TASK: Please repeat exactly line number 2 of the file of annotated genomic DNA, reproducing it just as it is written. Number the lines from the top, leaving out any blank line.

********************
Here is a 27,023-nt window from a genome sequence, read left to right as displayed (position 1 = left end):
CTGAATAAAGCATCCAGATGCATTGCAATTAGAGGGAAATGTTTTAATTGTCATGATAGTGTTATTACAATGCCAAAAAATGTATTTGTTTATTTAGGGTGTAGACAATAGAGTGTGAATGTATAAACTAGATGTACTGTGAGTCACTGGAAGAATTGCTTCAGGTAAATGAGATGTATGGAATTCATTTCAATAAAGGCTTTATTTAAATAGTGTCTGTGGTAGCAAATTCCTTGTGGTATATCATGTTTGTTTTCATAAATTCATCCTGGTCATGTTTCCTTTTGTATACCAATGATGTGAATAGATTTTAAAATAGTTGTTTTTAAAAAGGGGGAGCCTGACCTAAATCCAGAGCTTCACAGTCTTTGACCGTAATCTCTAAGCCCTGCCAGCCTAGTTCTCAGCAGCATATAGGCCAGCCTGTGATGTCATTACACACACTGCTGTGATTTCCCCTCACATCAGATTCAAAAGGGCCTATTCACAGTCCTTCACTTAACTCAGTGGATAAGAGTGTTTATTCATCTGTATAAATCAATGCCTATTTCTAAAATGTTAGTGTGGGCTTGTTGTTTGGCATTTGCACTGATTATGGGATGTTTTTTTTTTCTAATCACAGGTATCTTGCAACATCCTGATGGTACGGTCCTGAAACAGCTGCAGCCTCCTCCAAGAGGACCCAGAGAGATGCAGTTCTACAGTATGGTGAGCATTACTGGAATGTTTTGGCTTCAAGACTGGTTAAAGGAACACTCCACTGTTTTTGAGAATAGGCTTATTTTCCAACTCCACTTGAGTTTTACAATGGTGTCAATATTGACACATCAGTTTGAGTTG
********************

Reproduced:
CTGAATAAAGCATCCAGATGCATTGCAATTAGAGGGAAATGTTTTAATTGTCATGATAGTGTTATTACAATGCCAAAAAATGTATTTGTTTATTTAGGGTGTAGACAATAGAGTGTGAATGTATAAACTAGATGTACTGTGAGTCACTGGAAGAATTGCTTCAGGTAAATGAGATGTATGGAATTCATTTCAATAAAGGCTTTATTTAAATAGTGTCTGTGGTAGCAAATTCCTTGTGGTATATCATGTTTGTTTTCATAAATTCATCCTGGTCATGTTTCCTTTTGTATACCAATGATGTGAATAGATTTTAAAATAGTTGTTTTTAAAAAGGGGGAGCCTGACCTAAATCCAGAGCTTCACAGTCTTTGACCGTAATCTCTAAGCCCTGCCAGCCTAGTTCTCAGCAGCATATAGGCCAGCCTGTGATGTCATTACACACACTGCTGTGATTTCCCCTCACATCAGATTCAAAAGGGCCTATTCACAGTCCTTCACTTAACTCAGTGGATAAGAGTGTTTATTCATCTGTATAAATCAATGCCTATTTCTAAAATGTTAGTGTGGGCTTGTTGTTTGGCATTTGCACTGATTATGGGATGTTTTTTTTTTCTAATCACAGGTATCTTGCAACATCCTGATGGTACGGTCCTGAAACAGCTGCAGCCTCCTCCAAGAGGACCCAGAGAGATGCAGTTCTACAGTATGGTGAGCATTACTGGAATGTTTTGGCTTCAAGACTGGTTAAAGGAACACTCCACTGTTTTTGAGAATAGGCTTATTTTCCAACTCCACTTGAGTTTTACAATGGTGTCAATATTGACACATCAGTTTGAGTTG